On August 2, 2022, the New Jersey Supreme Court released a landmark decision that has a significant impact on how businesses in the state should classify workers as independent contractors. In East Bay Drywall, LLC. v. Department of Labor and Workforce Developmentthe court held that the establishment of an independent contractor as a separate business structure in the form of a single-member limited liability company (LLC) or a company accompanied by a certificate of insurance and Publicly available business registration information alone was not sufficient to establish independent contractor status under New Jersey’s unemployment compensation law.1
The alleged employer in the case, East Bay Drywall, LLC (“East Bay” or the “Company”), is a drywall installation company in New Jersey. East Bay bids on projects, and once projects are accepted, it contacts workers to determine their availability to work on the project. Workers contacted may be individuals, LLCs, or companies that East Bay has classified as independent contractors.
In East Bay Drywall the court was tasked with determining whether certain workers employed by East Bay were properly classified as employees or independent contractors under New Jersey’s unemployment compensation law. To answer this question, the court applied the “ABC” three-factor test, whereby the company was required to satisfy everything three of factors A, B and C for a worker to be considered an independent contractor. Under New Jersey unemployment compensation law, services rendered by an individual for remuneration are presumed to be considered “employment” unless the following factors are fully satisfied:
(A) Such person has been and will continue to be free of any control or direction over the performance of this service, both under their service agreement and in fact; and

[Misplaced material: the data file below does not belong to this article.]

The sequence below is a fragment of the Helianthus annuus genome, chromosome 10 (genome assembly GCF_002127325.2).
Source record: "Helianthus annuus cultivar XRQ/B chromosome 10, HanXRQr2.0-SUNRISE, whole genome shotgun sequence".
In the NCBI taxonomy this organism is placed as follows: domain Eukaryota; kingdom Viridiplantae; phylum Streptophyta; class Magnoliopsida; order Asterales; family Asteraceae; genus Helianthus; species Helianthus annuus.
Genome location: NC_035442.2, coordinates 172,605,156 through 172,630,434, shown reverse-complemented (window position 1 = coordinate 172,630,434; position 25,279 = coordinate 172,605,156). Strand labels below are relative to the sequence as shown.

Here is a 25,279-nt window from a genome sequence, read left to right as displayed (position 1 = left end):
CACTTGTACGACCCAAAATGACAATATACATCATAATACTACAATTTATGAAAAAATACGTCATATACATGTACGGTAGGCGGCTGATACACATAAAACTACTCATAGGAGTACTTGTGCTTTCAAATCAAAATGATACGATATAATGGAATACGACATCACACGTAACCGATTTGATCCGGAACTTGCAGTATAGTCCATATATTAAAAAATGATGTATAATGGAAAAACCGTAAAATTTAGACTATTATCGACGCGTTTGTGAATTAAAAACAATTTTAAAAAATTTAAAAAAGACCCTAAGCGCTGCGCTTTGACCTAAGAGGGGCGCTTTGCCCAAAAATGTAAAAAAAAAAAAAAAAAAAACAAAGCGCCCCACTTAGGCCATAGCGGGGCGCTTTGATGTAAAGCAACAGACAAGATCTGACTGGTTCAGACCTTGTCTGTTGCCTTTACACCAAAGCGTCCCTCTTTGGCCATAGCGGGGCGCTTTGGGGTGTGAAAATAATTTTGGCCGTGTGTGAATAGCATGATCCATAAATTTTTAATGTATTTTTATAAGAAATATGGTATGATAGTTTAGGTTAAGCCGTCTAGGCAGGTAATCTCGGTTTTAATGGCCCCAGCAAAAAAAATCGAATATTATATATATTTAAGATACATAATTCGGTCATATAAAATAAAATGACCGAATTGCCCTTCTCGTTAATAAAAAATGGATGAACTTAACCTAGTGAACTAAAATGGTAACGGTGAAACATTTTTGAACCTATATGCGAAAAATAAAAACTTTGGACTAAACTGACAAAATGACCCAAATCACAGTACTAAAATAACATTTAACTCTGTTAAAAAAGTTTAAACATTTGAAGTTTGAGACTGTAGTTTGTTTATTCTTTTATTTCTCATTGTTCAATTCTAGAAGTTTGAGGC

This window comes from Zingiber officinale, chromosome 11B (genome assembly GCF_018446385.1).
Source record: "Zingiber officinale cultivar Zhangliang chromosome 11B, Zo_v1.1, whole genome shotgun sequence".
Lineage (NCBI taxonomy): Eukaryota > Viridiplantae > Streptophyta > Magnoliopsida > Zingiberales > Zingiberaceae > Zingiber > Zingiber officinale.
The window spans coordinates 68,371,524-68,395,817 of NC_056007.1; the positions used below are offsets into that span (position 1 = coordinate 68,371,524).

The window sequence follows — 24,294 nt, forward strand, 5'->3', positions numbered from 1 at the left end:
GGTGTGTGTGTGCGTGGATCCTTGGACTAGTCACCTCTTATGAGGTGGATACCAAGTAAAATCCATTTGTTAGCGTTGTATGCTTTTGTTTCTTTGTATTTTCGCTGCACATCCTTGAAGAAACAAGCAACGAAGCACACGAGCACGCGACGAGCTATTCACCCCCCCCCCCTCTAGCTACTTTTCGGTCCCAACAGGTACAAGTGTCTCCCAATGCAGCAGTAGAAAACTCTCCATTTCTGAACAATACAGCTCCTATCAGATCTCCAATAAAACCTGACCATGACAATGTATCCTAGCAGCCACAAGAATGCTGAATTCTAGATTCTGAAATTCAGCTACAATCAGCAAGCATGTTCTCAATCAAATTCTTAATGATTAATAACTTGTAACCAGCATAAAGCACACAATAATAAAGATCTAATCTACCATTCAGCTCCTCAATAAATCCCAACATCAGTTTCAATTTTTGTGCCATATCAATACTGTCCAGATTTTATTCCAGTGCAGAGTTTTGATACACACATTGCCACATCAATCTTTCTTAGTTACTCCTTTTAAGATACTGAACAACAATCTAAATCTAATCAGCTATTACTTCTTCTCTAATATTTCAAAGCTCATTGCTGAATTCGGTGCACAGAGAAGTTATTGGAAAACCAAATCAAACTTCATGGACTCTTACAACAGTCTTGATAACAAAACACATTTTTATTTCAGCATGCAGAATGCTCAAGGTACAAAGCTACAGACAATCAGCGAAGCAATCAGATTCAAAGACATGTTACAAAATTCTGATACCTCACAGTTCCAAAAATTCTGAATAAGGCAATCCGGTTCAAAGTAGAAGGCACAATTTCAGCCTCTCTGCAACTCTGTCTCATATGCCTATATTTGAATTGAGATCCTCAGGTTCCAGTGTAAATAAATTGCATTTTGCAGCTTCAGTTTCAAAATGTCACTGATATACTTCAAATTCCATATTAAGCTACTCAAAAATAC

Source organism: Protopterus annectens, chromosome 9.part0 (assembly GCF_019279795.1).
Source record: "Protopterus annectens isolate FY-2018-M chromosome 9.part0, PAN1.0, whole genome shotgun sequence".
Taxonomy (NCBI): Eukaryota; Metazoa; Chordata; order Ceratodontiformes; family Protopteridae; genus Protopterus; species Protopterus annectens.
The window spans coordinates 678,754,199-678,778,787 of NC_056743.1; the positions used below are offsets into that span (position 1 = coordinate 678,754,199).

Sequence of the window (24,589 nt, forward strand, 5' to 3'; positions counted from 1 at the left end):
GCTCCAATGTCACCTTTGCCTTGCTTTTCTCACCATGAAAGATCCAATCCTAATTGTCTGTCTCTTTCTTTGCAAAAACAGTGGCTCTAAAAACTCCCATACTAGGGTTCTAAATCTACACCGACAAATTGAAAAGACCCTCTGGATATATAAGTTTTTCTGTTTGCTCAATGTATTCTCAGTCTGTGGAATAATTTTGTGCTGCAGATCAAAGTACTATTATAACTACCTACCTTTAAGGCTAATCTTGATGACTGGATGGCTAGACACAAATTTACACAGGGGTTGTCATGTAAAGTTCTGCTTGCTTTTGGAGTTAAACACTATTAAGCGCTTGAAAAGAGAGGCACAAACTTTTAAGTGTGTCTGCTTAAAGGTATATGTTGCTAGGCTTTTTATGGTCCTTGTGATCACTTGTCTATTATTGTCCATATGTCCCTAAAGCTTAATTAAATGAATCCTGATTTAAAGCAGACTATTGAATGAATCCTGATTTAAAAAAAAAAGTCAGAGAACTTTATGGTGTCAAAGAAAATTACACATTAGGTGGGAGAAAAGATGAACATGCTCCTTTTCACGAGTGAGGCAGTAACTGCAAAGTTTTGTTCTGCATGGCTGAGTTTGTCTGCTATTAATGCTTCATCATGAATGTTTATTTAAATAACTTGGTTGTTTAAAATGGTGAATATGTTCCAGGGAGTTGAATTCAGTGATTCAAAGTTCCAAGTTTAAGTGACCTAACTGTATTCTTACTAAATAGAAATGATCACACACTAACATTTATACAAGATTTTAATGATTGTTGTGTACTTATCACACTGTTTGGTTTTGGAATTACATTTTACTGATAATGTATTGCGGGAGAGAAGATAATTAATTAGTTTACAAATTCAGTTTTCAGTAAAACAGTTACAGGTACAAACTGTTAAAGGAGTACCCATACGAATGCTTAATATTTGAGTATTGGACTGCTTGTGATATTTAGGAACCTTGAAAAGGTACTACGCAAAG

(B) This service is either outside the ordinary course of the business for which this service is provided, or this service is provided outside of all places of business of the business for which this service is provided; and
(C) This person is usually engaged in an independently established trade, occupation, profession or business.2
The New Jersey Supreme Court looked at the “C” track and ruled that the formation of an LLC or corporation is not, on its own, sufficient to show an independently established business.
In its analysis, the Court noted that the key question is “whether a worker can maintain a business independent and separate from the employer”.3 Under New Jersey law, to satisfy Stream “C”, sufficient evidence must be presented that “a person has a business, trade, occupation or profession which will clearly continue despite termination of the disputed relationship.4 In other words, a person’s business must be able to survive even though the employment relationship is terminated.
To demonstrate that the workers had “independently established” businesses that met the “C” stream, the company submitted certificates of insurance and business entity registration information to demonstrate that the subcontractors maintained independent business entities. A company representative also presented the director’s testimony that subcontractors were free to accept or refuse work, that sometimes a subcontractor left the job before the job was completed and that he believed that some of the subcontractors worked for other companies. The principal, however, admitted “he had not produced any evidence to support this claim”.5